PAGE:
Get the latest from Thrillist Australia delivered straight to your inbox, subscribe here.

Jillian Hammell is a contributor for Thrillist. Follow her on Instagram.

Travel

Ditch your Phone for ‘Dome Life’ in this Pastoral Paradise Outside Port Macquarie 

A responsible, sustainable travel choice for escaping big city life for a few days.

nature domes port macquarie
Photo: Nature Domes

The urge to get as far away as possible from the incessant noise and pressures of ‘big city life’ has witnessed increasingly more of us turn to off-grid adventures for our holidays: Booking.com polled travellers at the start of 2023 and 55% of us wanted to spend our holidays ‘off-grid’.  Achieving total disconnection from the unyielding demands of our digitised lives via some kind of off-grid nature time—soft or adventurous—is positioned not only as a holiday but, indeed, a necessity for our mental health. 

Tom’s Creek Nature Domes, an accommodation collection of geodesic domes dotted across a lush rural property in Greater Port Macquarie (a few hours’ drive from Sydney, NSW), offers a travel experience that is truly ‘off-grid’. In the figurative ‘wellness travel’ sense of the word, and literally, they run on their own independent power supply—bolstered by solar—and rely not on the town grid.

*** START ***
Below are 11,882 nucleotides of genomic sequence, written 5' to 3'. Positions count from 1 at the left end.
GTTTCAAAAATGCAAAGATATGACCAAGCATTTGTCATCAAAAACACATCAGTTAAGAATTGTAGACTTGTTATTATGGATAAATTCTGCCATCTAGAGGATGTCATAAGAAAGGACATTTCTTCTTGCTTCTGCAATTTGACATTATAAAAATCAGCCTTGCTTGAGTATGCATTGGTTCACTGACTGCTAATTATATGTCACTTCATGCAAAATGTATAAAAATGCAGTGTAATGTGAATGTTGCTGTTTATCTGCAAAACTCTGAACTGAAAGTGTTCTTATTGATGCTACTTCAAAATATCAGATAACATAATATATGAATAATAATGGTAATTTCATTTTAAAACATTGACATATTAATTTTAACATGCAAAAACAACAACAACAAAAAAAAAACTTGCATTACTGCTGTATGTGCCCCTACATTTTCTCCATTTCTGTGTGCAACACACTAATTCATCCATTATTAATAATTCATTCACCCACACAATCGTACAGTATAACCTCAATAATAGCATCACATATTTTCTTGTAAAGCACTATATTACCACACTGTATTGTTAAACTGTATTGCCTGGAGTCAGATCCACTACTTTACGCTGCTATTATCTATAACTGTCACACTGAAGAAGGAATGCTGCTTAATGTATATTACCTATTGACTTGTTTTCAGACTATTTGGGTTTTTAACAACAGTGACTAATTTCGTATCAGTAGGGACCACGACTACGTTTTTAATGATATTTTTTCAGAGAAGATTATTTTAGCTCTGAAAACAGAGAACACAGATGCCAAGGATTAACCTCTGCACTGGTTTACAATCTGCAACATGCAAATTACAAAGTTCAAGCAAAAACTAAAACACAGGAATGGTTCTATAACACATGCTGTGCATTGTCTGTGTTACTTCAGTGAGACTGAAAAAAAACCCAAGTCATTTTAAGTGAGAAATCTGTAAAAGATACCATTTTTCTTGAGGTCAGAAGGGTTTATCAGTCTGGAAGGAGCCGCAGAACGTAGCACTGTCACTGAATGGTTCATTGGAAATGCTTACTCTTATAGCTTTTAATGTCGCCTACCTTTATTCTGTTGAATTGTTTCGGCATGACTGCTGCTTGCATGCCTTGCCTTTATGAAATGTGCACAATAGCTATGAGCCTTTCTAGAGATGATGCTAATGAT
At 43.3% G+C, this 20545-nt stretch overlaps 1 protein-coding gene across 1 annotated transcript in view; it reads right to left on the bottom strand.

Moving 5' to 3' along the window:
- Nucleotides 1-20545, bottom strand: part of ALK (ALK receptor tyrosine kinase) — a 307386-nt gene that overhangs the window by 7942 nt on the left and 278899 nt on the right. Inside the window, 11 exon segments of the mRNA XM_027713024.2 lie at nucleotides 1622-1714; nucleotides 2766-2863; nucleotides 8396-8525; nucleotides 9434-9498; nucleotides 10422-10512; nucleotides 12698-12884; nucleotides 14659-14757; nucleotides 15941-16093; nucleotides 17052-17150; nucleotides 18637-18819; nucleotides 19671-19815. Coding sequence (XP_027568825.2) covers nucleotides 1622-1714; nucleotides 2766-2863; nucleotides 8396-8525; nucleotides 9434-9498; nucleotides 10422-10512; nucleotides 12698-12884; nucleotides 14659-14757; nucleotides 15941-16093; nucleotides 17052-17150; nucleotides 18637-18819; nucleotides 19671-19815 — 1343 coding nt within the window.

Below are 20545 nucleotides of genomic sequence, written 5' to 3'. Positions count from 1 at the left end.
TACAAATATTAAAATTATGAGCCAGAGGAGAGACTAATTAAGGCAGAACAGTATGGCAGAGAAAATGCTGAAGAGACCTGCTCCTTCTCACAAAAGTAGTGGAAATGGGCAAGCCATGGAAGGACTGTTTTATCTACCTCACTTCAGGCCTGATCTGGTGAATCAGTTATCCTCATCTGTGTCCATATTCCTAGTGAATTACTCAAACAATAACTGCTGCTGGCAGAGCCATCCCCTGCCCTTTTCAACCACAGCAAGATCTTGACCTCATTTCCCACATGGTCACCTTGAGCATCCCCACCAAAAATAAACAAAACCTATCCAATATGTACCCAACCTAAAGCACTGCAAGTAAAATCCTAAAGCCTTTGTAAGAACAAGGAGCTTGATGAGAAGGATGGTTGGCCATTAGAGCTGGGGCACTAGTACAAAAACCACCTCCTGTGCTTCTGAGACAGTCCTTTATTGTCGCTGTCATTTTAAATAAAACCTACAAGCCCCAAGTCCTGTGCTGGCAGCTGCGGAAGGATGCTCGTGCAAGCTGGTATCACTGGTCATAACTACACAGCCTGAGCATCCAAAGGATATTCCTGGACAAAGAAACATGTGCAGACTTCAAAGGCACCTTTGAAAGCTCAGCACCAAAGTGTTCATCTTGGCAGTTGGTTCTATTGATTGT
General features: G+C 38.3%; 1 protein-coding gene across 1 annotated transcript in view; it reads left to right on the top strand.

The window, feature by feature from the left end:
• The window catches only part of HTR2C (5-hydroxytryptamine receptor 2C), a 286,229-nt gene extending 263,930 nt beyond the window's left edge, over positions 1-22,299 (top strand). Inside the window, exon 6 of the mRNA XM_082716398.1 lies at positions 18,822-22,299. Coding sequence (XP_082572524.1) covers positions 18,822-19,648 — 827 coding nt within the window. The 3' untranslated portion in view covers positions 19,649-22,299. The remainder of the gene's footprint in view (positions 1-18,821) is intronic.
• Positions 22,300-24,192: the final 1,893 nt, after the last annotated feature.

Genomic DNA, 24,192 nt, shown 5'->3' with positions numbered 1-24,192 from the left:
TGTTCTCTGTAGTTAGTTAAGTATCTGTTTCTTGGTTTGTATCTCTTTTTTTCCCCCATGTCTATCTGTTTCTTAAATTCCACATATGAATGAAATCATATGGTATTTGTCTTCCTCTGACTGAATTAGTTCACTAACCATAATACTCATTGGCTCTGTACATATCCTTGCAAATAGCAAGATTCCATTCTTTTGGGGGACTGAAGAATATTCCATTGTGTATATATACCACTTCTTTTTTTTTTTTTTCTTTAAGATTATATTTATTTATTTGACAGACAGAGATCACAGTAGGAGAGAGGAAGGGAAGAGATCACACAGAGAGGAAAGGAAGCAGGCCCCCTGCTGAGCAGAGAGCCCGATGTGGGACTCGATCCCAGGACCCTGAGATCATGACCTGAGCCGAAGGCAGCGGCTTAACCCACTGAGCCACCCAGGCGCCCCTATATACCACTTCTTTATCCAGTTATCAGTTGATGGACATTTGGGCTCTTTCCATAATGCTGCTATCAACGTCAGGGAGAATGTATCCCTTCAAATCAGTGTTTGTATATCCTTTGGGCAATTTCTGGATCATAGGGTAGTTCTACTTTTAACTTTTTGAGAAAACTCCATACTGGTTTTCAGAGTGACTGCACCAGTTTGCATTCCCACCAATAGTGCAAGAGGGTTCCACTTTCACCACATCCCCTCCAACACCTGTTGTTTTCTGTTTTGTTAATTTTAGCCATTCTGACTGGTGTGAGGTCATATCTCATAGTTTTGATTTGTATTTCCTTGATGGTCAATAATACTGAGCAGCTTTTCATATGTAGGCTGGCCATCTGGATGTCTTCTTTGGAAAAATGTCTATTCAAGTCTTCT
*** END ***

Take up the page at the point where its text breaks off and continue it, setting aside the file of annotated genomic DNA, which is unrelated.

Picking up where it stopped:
Ten minutes before you arrive at the gates for a stay at Tom’s Creek Nature Domes, your phone goes into ‘SOS ONLY’. Apple Maps gives up, and you’re pushed out of your comfort zone, driving down unsealed roads in the dark, dodging dozens of dozing cows. Then, you must ditch your car altogether and hoist yourself into an open-air, all-terrain 4WD with gargantuan wheels. It’s great fun being driven through muddy gullies in this buggy; you feel like Laura Dern and Jeff Goldblum in Jurassic Park.  As your buggy pulls in front of your personal Nature Dome, it’s not far off that “Welcome…to Jurassic Park” jaw-dropping moment—your futuristic-looking home is completely engulfed by thriving native bushland; beyond the outdoor campfire lie expansive hills and valleys of green farmland, dotted with sheep and trees. You’re almost waiting to see a roaming brachiosaurus glide past, munching on a towering gum tree…instead, a few inquisitive llamas trot past your Dome to check out their new visitor.